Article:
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Studio Rituals/ Remote Studio Visit

It’s all about the perpetual synthesis of seemingly unrelated ideas. –Lee Blalock

Part 1

As I noted in my previous post, my overarching practice begins with reading, research, and writing. Often, a work begins with a word or a phrase that prompts and image, or an emotional reaction that defies words. I then move to collecting journalistic and archival photos as references, a nod to my continuing relationship with my first profession. Last comes experimentation in my studio, in which I (re)solve questions relating the philosophical (why), technical (how, which mediums), relational, spatial, temporal, and practical aspects of the series of works.

It is interesting to think about what one does in the studio as a ritual (a series of actions performed according to a prescribed order). My observation of a day in my “home away from home” studio in Chicago shows that, as they say, wherever I go, there I am.

In these first two weeks in residency, I have collected so many words and phrases on sticky notes on the wall and in my virtual notebooks. As I muse over those, in the studio I engage in productive procrastination: I arrange (and re-arrange) objects in the studio, I dust, I make tea, I gesso supports, I order more supplies, I block in backgrounds for new works yet to be started, I fiddle with works-in-progress that are stalled. I have been told this means I am a “preparer”: The setting and my frame of mind have to be just right for me to be productive.

The music I listen to depends on the phase and the setting. If I am at the studio alone, and the building is quiet, I often don’t listen to anything at all. I let the silence and my thoughts play together. If others are about, disrupting my focus, I will put in my earbuds. If I am writing or doing another activity that requires deep focus, I listen to western classical music. If I am painting, I’ll often listen to a podcast or audiobook. If I need energy or inspiration, I’ll listen to old school R&B or Funk. 

I try to schedule my time but often fail to keep my studio appointments. Other things demand my attention: readings (always reading, so much to read, so little time), working to make money, household chores, taking care of Mom (even from afar), cultivating and nurturing relationships. Every day is a new day to try to find balance.

Eventually, I begin the process of creating the actual artworks.—but not on this day in the studio.

The beginnings of a wall of concept maps and tasks to complete for each series on which I am working
Stencils for Carceral Archipelagos and Palimpsests, cut and organized during productive procrastination

Part 2

I am actively working on two series that have been in progress for a while—Carceral Archipelagos and Palimpsests— and have begun thinking about a third—Post-blank World. For the latter, I am envisioning five acts, each of which uses a different quotation(s) as the prompt.

  • Act 1: America is seeing in real time how much human misery our current system both produces and tolerates. —Nick Martin, The New Republic
  • Act 2: Suddenly, the whole nation is depending on the very people many don’t believe should make $15 an hour. —Internet meme in response to COVID-19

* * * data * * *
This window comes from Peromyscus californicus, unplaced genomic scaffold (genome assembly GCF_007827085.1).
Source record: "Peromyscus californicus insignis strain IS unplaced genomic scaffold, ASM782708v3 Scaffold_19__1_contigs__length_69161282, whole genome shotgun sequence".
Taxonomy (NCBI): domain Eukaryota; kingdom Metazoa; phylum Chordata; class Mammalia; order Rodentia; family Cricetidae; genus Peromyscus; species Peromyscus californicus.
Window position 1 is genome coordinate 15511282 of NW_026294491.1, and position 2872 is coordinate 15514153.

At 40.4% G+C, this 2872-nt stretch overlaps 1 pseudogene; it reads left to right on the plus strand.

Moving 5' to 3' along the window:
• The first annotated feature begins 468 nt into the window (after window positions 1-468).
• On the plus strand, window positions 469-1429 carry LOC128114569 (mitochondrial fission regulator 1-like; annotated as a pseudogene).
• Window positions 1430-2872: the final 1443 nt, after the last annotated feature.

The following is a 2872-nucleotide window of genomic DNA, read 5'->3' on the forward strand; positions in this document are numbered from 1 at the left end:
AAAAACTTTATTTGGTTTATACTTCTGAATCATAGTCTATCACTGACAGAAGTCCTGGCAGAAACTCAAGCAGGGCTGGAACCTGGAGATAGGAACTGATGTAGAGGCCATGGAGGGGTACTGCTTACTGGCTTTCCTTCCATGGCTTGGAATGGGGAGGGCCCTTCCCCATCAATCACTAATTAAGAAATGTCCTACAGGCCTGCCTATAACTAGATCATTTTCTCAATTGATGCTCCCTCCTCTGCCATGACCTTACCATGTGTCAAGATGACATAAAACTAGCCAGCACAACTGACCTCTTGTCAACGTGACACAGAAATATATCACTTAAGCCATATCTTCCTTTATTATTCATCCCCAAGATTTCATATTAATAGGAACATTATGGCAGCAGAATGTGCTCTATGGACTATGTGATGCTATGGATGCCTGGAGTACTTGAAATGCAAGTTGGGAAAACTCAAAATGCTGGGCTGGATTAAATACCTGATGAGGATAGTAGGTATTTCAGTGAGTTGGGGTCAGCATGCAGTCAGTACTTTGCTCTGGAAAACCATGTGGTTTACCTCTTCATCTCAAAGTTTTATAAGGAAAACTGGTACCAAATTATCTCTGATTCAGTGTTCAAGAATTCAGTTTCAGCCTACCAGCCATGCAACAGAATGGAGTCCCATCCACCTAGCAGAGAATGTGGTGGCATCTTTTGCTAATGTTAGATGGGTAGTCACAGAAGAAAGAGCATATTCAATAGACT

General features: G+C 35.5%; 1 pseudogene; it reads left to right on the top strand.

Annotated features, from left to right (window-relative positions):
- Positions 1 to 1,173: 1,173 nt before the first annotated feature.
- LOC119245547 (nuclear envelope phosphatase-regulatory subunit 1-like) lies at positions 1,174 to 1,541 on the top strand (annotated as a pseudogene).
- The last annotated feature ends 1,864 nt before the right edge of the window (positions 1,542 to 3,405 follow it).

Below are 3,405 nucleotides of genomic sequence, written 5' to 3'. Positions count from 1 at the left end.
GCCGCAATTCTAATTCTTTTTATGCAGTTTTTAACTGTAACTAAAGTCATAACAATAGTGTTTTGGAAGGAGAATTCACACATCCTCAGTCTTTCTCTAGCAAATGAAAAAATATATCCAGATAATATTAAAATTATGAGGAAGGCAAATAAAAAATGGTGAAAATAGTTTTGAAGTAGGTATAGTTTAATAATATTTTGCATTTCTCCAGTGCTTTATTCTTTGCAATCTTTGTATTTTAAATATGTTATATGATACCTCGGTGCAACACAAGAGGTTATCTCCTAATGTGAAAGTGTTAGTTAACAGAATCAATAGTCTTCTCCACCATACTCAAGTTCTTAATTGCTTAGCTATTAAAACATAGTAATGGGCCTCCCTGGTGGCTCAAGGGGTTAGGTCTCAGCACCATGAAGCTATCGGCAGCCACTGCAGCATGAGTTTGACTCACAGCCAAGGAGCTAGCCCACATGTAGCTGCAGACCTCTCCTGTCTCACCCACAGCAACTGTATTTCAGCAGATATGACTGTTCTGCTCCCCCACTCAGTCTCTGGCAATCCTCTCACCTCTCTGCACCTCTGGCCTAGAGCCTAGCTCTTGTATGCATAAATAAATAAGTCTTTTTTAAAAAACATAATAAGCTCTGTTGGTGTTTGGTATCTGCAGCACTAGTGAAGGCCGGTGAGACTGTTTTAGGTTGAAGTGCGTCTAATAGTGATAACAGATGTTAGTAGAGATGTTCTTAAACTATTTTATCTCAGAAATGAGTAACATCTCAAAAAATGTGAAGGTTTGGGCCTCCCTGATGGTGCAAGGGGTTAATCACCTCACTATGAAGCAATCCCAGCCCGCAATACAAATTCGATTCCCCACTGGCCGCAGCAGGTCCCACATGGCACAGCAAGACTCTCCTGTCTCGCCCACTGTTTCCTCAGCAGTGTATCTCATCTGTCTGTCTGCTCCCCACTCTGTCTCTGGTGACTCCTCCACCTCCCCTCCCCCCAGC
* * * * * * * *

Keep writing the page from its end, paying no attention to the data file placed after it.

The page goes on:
• Act 3: Postponed due to COVID-19. — Social media posts and email notices
  • Act 4: From the depths of despair, people can work together, can organize themselves to solve their own problems and fill their own needs with dignity and strength. —Cesar Chavez
    So it is better to speak remembering we were never meant to survive. —AUDRE LORDE, “A Litany for Survival”
  • Act 5: You have to act as if it is possible to radically transform the world. And you have to do it all the time. —Angela Davis
    Do you believe how it is now is how it will always be? Remember to imagine and craft the worlds you cannot live without, just as you dismantle the ones you cannot live within.— Ruha Benjamin
  • Act 6: Wholeness is no trifling matter. –Toni Cade Bambara, The Salt Eaters

On the wall, I’ve just begun to map out concepts and structure, considering questions about the grammar, rhetorics, aesthetics, geographies, and praxis. For example, for Act 1 (misery production and toleration), I am thinking about:

  • Grammar: What are the structural rules governing the way we think and speak about the misery our systems produce and tolerate?
  • Rhetorics: What are the prevailing written, spoken, and visual languages that construct the meaning of that misery and its etiology?
  • Aesthetics: What are our perceptions and judgements about those rhetorics?
  • Geographies: What are the sites and locations of misery? Why those sites and not others?
  • Praxis: What are the processes through which misery is enacted, embodied, realized, internalized? What are the processes through which the toleration of misery is enacted, embodied, realized, internalized?

The readings that we have been assigned in ARHI 6510 are very relevant to this process. I’ve fallen into a rabbit hole exploring the concept of abjection, yet I expect that to be fruitful.


After reading other people’s posts, it has dawned on me that I am begin very literal in what I think of as studio work—I have viewed is as being all about painting, drawing, objects. The other parts of my practice (such as video or audio production) I have not thought of as being in the studio; even though it used to take a physical studio for some types of audio/video production, today it can be done, self-contained, on a computer, laptop, or even smart phone. I do this work but have not, to this point, consider that as part of studio time. Very interesting. I must reflect on that a bit more; it might be time for a paradigm shift.